PAY TV AND RADIO - I like stories. I hate stories that are interrupted by more mini stories. I pay for satellite radio because I hate commercials and endlessly jabbering DJs. I pay for HBO and Showtime because I hate six minutes of story interrupted by five pitches for products that should be more rightly prescribed for you by a doctor before it gets back to the story. I like storytellers (writers, actors, directors, photographers, etc...) to have a full range of expression to tell their story. When adult language or situations are called for, when nudity is called for, as long as it's done well, it should be used. Gratuitous use of words that are not generally acceptable in most social situations is just a big a turnoff as anything. Life is different for different people and sometimes we're naked in front of someone we hadn't intended to be, or we did intend to be but just not quite that way. One of the things that I like about American TV in general now is that show runners are thinking more in terms of 'limited series' within a series. A season long story arc for instance, such as has been done on British TV for decades. I'm a huge fan of satellite radio, too, because I can listen to a wider variety of music or other programming. I've gone from 90s music to classical to jazz to old time radio plays on one trip across town.

NPR AND PBS - I shouldn't have to say this, but both of these services are valuable to the general public. They're not any more 'liberal' or 'conservative' than any other news or entertainment outlet. They tend to be more 'arty' than the others, and to some people that implies 'liberal'. If one listens or watches closely, one's mind will be enlightened and expanded. Government needs to remember that these are 'services' and that implies a whole different thing than a for profit network.

So I'm a snob about some things. I admit it. I think real books are better than ebooks. I think vinyl has a charm that will never be replaced by digital downloads. Letters are better than emails and the USPS is better than any other pay delivery service. I may be prejudiced, too, but I think America is the best country in the world not least because the power tends to stay on (unless there's a major storm) and the water tends to be drinkable in most places though as other services are diminished and fewer people know how to express themselves properly that's getting worse.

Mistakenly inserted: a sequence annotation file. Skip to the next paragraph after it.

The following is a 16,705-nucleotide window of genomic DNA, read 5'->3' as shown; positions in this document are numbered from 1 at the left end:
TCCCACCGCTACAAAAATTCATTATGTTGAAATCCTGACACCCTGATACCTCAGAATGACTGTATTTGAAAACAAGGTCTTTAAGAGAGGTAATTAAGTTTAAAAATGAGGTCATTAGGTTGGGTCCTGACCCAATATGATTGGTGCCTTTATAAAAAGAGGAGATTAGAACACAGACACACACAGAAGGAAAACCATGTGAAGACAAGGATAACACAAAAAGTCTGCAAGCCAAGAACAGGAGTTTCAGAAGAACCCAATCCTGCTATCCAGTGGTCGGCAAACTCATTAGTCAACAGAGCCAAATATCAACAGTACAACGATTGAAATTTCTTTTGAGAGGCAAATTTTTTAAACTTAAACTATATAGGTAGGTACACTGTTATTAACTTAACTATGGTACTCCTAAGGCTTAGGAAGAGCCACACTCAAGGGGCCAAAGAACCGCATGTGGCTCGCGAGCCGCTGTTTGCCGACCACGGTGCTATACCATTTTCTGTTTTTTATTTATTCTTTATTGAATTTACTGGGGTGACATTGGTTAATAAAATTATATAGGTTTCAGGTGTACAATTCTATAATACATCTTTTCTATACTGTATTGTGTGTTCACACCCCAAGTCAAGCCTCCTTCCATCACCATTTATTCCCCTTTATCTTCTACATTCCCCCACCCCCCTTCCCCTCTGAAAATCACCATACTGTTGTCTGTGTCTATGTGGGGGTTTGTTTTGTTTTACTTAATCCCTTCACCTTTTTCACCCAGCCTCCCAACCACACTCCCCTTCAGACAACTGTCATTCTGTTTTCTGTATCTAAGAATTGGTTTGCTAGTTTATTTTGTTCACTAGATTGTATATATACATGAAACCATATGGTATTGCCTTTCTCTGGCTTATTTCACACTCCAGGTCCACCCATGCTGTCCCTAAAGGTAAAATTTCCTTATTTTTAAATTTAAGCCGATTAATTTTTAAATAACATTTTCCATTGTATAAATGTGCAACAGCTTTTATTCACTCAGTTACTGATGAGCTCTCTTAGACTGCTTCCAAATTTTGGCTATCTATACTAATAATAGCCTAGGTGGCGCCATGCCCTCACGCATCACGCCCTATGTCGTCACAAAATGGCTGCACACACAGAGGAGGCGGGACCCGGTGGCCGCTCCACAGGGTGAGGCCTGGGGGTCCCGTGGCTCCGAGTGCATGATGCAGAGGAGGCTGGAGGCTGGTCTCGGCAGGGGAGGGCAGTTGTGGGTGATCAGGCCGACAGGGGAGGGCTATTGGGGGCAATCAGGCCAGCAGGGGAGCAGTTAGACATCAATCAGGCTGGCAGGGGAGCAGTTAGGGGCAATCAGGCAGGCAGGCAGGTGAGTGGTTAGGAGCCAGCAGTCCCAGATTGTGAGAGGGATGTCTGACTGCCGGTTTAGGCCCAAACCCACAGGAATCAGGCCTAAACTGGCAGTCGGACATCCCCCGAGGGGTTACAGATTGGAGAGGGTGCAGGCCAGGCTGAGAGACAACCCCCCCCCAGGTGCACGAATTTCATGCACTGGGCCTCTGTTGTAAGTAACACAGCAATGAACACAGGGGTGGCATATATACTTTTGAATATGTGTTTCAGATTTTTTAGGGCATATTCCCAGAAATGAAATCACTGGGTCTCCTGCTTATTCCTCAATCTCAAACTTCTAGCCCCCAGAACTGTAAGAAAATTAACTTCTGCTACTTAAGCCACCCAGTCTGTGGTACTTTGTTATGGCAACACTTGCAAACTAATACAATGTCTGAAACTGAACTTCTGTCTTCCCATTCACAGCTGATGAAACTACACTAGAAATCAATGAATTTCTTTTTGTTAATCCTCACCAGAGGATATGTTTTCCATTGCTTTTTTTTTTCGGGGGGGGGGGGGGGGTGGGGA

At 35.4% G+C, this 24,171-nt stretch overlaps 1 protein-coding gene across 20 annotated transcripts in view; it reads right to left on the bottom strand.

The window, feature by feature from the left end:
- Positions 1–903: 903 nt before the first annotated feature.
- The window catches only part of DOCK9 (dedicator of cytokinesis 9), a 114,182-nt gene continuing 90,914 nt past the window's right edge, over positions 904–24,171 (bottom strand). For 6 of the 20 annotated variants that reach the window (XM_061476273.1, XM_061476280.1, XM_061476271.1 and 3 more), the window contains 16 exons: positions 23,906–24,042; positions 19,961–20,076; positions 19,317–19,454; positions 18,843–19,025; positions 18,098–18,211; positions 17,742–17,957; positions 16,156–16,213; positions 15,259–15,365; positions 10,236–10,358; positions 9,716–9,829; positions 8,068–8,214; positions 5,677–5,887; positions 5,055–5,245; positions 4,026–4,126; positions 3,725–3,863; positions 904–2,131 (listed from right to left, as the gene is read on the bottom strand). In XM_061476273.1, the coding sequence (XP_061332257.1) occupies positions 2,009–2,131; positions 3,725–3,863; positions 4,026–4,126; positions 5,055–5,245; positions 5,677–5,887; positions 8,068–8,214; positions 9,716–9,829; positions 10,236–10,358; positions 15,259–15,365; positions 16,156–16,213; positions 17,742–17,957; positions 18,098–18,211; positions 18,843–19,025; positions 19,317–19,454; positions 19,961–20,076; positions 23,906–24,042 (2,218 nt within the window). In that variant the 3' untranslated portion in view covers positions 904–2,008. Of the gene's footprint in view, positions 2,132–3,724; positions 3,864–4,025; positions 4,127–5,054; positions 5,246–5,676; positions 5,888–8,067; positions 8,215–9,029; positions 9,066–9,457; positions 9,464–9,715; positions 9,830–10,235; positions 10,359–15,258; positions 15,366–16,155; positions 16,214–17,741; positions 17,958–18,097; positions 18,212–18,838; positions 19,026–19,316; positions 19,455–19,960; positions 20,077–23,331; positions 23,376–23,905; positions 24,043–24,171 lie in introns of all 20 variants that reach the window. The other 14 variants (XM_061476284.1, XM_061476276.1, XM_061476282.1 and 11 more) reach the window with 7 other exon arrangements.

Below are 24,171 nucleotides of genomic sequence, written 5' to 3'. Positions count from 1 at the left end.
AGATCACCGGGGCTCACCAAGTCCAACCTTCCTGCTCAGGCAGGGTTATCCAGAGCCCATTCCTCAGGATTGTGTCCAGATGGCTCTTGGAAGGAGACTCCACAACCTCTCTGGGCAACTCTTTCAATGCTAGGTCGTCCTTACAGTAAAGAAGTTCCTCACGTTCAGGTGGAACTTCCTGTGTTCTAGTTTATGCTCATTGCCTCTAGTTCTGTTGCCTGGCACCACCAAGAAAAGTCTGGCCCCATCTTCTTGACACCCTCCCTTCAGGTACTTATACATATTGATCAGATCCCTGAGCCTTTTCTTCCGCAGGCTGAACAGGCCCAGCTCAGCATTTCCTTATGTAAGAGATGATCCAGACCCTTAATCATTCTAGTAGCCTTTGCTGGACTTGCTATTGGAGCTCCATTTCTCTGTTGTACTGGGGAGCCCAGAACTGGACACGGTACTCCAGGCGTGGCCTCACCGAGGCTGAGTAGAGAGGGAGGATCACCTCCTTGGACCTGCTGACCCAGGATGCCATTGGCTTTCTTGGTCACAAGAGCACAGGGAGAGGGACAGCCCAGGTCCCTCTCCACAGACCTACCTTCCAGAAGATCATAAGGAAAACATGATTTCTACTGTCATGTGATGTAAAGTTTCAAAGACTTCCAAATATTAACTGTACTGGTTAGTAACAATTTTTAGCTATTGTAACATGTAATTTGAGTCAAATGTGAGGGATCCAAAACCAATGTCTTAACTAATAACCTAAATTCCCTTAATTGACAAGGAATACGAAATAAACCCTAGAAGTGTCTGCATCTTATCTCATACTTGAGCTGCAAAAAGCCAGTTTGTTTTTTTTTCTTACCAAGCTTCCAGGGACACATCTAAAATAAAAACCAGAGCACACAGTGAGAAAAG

I'm a snob and I admit it. What are you snobbish about?

Monday, November 07, 2011


My soundtrack for the last three or four weeks has been 85% Pearl Jam. Ever since I saw Cameron Crowe's 20 year retrospective on the band, I'm reliving all the old songs that made my early- to mid-20s somewhat memorable. (I say somewhat because I'm really a pretty boring guy. Haven't done much or seen much except in my head. The internet was a window to worlds I'll probably never experience but that's a subject for a different time.) I'm discovering a lot of music by the guys that I missed in the last ten years or so, too. They've made some really remarkable stuff while I was away listening to other music.

One of the things that's stuck with me from the movie has been Eddie Vedder's answer to the question about why the songs on TEN were all so 'dark'. He responded that if one doesn't explore the dark sides of things how do we know what the light is supposed to look like?

Thanks, Eddie. I needed that going into November and a huge writing month. An absolutely perfect idea.

This year's NaNovel has been a little darker for one of the main characters than any of the others I've written in the past. There's motivation that I never thought about before, or never thought about applying in the ways I'm applying it before. This character is acting in what some might call a selfish, even potentially villainous, way that it's fun to write this person. (Yes, I'm deliberately avoiding the pronoun. Get over it.) I didn't know I was building all this internal conflict between the two main characters and it's enhancing the overall plot of the story, too.